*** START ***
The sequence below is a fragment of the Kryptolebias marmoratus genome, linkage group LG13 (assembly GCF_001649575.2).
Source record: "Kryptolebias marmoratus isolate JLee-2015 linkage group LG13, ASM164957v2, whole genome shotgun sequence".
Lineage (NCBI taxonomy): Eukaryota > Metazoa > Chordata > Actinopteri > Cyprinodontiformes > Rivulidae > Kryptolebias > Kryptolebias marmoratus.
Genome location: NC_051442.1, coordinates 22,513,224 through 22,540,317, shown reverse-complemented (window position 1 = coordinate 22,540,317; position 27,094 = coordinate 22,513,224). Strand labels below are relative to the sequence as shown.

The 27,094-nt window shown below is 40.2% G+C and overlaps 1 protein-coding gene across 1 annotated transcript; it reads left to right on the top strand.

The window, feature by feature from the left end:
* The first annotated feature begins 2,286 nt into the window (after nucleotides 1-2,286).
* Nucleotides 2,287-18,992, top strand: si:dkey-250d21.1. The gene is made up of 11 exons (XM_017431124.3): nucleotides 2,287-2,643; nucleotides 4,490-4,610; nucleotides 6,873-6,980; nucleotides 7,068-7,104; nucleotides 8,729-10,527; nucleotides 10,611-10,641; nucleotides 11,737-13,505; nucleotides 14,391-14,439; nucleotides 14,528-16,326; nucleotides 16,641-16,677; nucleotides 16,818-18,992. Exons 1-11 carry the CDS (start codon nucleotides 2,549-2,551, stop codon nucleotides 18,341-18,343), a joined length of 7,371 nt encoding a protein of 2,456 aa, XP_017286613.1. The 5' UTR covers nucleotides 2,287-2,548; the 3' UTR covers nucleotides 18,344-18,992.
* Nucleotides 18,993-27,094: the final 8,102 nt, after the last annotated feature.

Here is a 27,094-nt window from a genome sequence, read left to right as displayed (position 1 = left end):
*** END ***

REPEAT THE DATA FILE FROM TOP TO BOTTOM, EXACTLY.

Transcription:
The sequence below is a fragment of the Kryptolebias marmoratus genome, linkage group LG13 (assembly GCF_001649575.2).
Source record: "Kryptolebias marmoratus isolate JLee-2015 linkage group LG13, ASM164957v2, whole genome shotgun sequence".
Lineage (NCBI taxonomy): Eukaryota > Metazoa > Chordata > Actinopteri > Cyprinodontiformes > Rivulidae > Kryptolebias > Kryptolebias marmoratus.
Genome location: NC_051442.1, coordinates 22,513,224 through 22,540,317, shown reverse-complemented (window position 1 = coordinate 22,540,317; position 27,094 = coordinate 22,513,224). Strand labels below are relative to the sequence as shown.

The 27,094-nt window shown below is 40.2% G+C and overlaps 1 protein-coding gene across 1 annotated transcript; it reads left to right on the top strand.

The window, feature by feature from the left end:
* The first annotated feature begins 2,286 nt into the window (after nucleotides 1-2,286).
* Nucleotides 2,287-18,992, top strand: si:dkey-250d21.1. The gene is made up of 11 exons (XM_017431124.3): nucleotides 2,287-2,643; nucleotides 4,490-4,610; nucleotides 6,873-6,980; nucleotides 7,068-7,104; nucleotides 8,729-10,527; nucleotides 10,611-10,641; nucleotides 11,737-13,505; nucleotides 14,391-14,439; nucleotides 14,528-16,326; nucleotides 16,641-16,677; nucleotides 16,818-18,992. Exons 1-11 carry the CDS (start codon nucleotides 2,549-2,551, stop codon nucleotides 18,341-18,343), a joined length of 7,371 nt encoding a protein of 2,456 aa, XP_017286613.1. The 5' UTR covers nucleotides 2,287-2,548; the 3' UTR covers nucleotides 18,344-18,992.
* Nucleotides 18,993-27,094: the final 8,102 nt, after the last annotated feature.

Here is a 27,094-nt window from a genome sequence, read left to right as displayed (position 1 = left end):